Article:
Lately while trying to view Comet ISON, I have been up early looking at the sky and enjoying the view to the east as stars and planets emerge from their sojourn around the Sun and start their trek across the sky. Saturn had been an evening sky object in the summer, disappeared from view in early fall, and is now arriving in the morning sky, with fleet-footed Mercury keeping it company.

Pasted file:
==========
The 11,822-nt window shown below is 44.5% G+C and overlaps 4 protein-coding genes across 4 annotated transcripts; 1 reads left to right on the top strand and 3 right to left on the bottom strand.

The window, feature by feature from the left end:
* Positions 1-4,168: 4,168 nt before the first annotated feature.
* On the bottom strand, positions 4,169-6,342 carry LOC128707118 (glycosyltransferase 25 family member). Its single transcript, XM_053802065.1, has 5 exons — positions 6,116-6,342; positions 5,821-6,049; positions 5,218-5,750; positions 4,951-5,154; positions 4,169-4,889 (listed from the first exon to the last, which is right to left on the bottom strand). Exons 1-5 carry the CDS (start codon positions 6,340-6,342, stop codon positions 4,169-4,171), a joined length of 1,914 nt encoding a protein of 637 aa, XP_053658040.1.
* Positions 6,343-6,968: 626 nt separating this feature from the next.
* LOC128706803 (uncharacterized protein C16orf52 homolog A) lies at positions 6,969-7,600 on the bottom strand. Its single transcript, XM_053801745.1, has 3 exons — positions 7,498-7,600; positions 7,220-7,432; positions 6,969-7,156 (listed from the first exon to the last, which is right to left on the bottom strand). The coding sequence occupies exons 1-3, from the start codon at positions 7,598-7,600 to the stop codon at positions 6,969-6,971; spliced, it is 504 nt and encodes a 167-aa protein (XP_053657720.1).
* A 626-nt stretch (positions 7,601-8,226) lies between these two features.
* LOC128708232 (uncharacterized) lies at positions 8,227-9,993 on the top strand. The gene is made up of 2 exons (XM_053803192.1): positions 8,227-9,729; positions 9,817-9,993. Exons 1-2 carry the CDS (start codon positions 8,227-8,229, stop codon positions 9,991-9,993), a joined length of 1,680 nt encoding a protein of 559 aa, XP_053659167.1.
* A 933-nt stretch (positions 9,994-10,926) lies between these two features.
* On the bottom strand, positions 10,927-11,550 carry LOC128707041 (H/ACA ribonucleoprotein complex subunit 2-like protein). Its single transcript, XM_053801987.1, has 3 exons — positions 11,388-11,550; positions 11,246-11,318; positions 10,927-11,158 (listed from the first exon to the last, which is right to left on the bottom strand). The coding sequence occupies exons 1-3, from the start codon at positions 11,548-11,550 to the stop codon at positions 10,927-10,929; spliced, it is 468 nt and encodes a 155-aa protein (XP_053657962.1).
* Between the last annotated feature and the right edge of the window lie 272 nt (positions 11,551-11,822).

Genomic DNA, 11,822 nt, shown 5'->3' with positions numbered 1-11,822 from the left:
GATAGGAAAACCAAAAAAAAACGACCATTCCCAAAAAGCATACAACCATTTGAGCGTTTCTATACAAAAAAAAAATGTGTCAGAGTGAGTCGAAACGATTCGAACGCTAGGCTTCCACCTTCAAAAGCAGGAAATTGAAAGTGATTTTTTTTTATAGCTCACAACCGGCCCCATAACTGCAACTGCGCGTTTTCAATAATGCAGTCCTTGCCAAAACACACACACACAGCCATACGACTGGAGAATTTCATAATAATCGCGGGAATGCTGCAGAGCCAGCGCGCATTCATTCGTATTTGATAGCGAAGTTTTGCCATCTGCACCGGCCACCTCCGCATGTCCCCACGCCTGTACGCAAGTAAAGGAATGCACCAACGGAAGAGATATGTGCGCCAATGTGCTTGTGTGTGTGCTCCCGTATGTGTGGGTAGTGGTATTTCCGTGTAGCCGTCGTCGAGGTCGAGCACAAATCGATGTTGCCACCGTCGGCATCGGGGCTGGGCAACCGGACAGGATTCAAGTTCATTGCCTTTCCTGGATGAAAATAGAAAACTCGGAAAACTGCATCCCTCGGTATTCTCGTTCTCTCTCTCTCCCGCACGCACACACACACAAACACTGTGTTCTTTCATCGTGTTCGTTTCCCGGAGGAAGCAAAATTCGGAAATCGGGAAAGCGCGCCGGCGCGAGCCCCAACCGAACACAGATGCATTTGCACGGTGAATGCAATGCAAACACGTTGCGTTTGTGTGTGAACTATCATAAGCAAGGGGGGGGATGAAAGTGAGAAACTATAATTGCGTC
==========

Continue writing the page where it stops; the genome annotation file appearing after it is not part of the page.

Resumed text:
These two planets are just barely visible this week in the glare of the Sun's early light, and are helpful markers in the quest to find Comet ISON. However, as ISON races toward its close encounter with the Sun on Thanksgiving day, it is pretty much out of sight, lost in the sunlight that bathes the eastern horizon.
New Year's Day Will Have a Supermoon
2 weeks ago